♦* I will arise,” said he, “and
Shake from my feet the dost,
As a witness ’gainst this hostel.
Bat mast eat something fust.”
He took from his vest-pocket
A greenback; you no sped
Bad needed to discover
That greenback was an X.
He folded it up neatly.
And ’ncath his tumbler there
He placed it, while ho studied
Careless the bill-o’-fare.
As sudden as when vultures
A played-out mnie observe,
Into that table’s orbit
Did every waiter swerve.
They dusted off the damask.
They filled bis glass with care, -
Taey leaned to catch his whisper
On either side his chair.
And they hogeed him make his order from
Eleven bills of fare.
They brought to him his dinner,
Oysters, and soap, and fish.
And vegetables, and entrees,
. And meats of every dish;
He had brought with the speed of thought
Whatever he did wish.
And while he dined three fanned him
To keep away the flies,
And the rest beamed on him whet* he sat
With contemplative eyes.
And when the meal was ended.
And be had ate his dll*
The Chicago man from 'neath hie glass
Took that ten-dollar bill.
A„e to the expectant waiters
That gathered round him he
Said, “Do ye this ten-dollar bill,
My colored brethren, aeet”
“Yes, sab,” they cried in choral,
. Ab be waved it in the air.
“VTis well, then,” he continued,
• • Ye snail ace It nae mair I
“Ko, by the skies above me,
, This bill ye ne’er shall see;
And never in Saratoga Town
1 Shall ye again see me, ” '
1 And he packed his trank and look the train
For the West at half-past three.
Booms don’t make Presidents. —Dark
none. ‘
Cot Buford bis been vindicated. He is
not insane.
Boston’s tornado, ,we presume, wore glass
es and bine stockings.
Cetewayo’s name, we believe, is pro
nounced get-away-Oh 1
Talmago’a advance-agent calls him a
• 1 * Christian warrior. ” And certainly Mr. • Tal
“mge ii fighting well lor engagements at S3OO a
The Detroit Free Proa maintains that this
country haen’t'enough cases of lockjaw.
Jeff Davie to the legal heirs of the lata
Mrs. Dorsey: All I want la to be let alone.
Lord Chelmsford fights first-rate when hie
corns are so painful ns to prevent running.
There has been a case of yellow-fever in
New York, and a stay of proceedings is de
The recent defeat of Cetewayo was chiefly
due to his attempt to flank those Kentucky innles
in the rear.
■Wolaeley is the meanest kind of a bull
dozer. I shall join the eiodoa and go toKanaaa.
French Imperialism appears to he without
a head, notwithstanding the efforts of the Zulus to
put a head on it.
Sarah Bernhardt has only four children
now; hat we caution her that America is a very
productive country.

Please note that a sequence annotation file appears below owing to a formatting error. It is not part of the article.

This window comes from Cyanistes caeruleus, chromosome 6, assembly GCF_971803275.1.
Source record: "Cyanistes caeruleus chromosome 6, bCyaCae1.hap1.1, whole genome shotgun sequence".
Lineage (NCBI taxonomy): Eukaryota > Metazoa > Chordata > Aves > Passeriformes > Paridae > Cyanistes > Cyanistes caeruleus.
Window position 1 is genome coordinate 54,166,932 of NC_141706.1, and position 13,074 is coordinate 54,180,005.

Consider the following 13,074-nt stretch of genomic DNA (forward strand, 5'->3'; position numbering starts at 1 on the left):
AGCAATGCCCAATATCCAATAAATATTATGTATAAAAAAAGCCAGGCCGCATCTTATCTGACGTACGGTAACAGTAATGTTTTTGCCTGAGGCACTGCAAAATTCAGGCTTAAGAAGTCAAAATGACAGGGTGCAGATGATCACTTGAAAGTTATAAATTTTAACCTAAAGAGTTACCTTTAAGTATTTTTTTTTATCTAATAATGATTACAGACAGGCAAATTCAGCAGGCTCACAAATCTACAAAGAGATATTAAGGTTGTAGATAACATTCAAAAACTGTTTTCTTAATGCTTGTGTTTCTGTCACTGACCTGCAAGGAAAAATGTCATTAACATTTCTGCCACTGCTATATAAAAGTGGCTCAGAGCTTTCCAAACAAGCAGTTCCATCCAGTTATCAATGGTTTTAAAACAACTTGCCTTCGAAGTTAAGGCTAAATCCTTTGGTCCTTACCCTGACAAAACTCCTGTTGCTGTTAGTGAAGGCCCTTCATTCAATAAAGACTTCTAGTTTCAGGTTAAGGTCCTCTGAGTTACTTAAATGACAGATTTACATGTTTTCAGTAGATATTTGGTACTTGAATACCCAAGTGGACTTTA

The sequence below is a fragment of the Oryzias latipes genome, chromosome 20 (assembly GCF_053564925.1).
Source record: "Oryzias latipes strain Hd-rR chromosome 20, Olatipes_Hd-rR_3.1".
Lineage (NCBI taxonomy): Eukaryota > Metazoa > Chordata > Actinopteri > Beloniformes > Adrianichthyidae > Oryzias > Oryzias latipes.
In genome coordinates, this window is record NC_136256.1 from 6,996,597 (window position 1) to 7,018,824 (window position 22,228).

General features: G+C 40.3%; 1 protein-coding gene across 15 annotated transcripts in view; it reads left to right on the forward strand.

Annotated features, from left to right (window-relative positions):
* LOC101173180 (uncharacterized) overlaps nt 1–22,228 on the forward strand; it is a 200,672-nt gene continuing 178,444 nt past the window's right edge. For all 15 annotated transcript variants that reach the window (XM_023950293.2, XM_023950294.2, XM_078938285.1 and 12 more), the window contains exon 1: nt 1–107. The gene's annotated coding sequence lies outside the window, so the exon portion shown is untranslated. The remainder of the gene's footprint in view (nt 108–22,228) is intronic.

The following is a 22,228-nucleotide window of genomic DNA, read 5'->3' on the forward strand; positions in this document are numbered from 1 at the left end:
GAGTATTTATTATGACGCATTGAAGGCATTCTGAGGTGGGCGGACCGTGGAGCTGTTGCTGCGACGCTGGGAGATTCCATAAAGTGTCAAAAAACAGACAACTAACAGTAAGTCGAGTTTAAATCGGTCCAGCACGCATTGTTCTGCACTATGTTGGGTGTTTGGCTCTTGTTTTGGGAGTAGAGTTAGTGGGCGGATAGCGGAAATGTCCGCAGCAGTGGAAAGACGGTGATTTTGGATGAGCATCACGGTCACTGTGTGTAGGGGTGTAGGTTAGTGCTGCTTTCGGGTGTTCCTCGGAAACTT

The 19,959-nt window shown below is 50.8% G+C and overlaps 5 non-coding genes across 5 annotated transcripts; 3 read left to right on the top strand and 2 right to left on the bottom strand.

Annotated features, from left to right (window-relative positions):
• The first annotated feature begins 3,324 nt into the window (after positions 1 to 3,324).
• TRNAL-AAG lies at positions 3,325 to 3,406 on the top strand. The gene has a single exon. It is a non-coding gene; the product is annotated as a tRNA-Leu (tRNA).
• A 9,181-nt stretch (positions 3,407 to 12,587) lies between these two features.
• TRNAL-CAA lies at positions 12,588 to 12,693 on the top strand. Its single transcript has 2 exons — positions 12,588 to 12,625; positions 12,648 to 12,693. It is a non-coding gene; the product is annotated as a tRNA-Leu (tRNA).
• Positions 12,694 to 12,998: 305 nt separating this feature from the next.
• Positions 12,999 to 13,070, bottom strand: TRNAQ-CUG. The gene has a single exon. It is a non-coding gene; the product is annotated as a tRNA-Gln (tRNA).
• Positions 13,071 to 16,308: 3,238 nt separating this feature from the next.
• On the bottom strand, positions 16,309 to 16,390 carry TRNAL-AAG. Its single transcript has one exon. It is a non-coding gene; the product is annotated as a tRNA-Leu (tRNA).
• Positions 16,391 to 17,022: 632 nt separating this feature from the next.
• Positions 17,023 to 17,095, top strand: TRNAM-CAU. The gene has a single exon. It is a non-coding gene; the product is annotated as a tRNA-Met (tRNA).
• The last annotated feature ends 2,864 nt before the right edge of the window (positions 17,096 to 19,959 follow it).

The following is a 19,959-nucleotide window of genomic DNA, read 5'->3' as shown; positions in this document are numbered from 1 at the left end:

A Mrs. House, of New York, has recently
married her fourth husband. We infer that Mrs.
Bouse Is a court House.
Considering the verdict which they ren
dered. we suppose the jurymen in the Buford case
wore prepared to defend themselves.
Chastine Cox is struggling nobly to save
his neck. He now says that he never sung or
whistled an air from ‘ • Pinafore ” In his life.
Kaiser ■William was recently compelled to
occupy only ninety rooms at Etna. Poor maul
Why didn't they send ont and borrow some rooms
for him?
Mr. Moody will laboriu Ohio this fall, and
Mr. Ewing greatly fears that he may begin his la
bors there before his election. He probably will
—long before.
The Bey, Ada 0, Bowles, of the First XTni
versalist Cbnrch In Sfin Francisco, married a nair
the other day. and was the first woman to do so on
the Pacific Coast.
It is said that a lady rubbed some of the
tattoo off the leg of Barnum's tattooed Greek with'
her pocket-handkerchief. There most be a tattoo
which will wash.
Cove Bennett, being in jail, and having no
murders to occupy his, time, spends four hours a
day In prayer. What an amount of praying will be
wasted if ho isn’t hanged I
The Eav. G. N. Shishmauian, a full-blood
ed Turk, lately was graduated from the Kentucky
University, Lexington, Ky., married a Kentucky
girl, and will take her to, Turkey to lire.
It is said that Courtney, although not a
rich man, gave every cent of the SSOO which h*
won in the contest with Etley to Mrs. Tripp, the
widow of a man who was tilled In bis sawmill a
few months ago.
A New York Justice has sentenced a boy 8
years old to five days’ Imprisonment for stealing
five cents’ worth of ice. This is the way justice is
administered In New York. The young scoundrel
ought to have been banged.
Napoleon. HL, it is said, left an illegiti
mate son In Paris, who has become a cafe proprie
tor, and who resembles Napoleon 111. remarkably,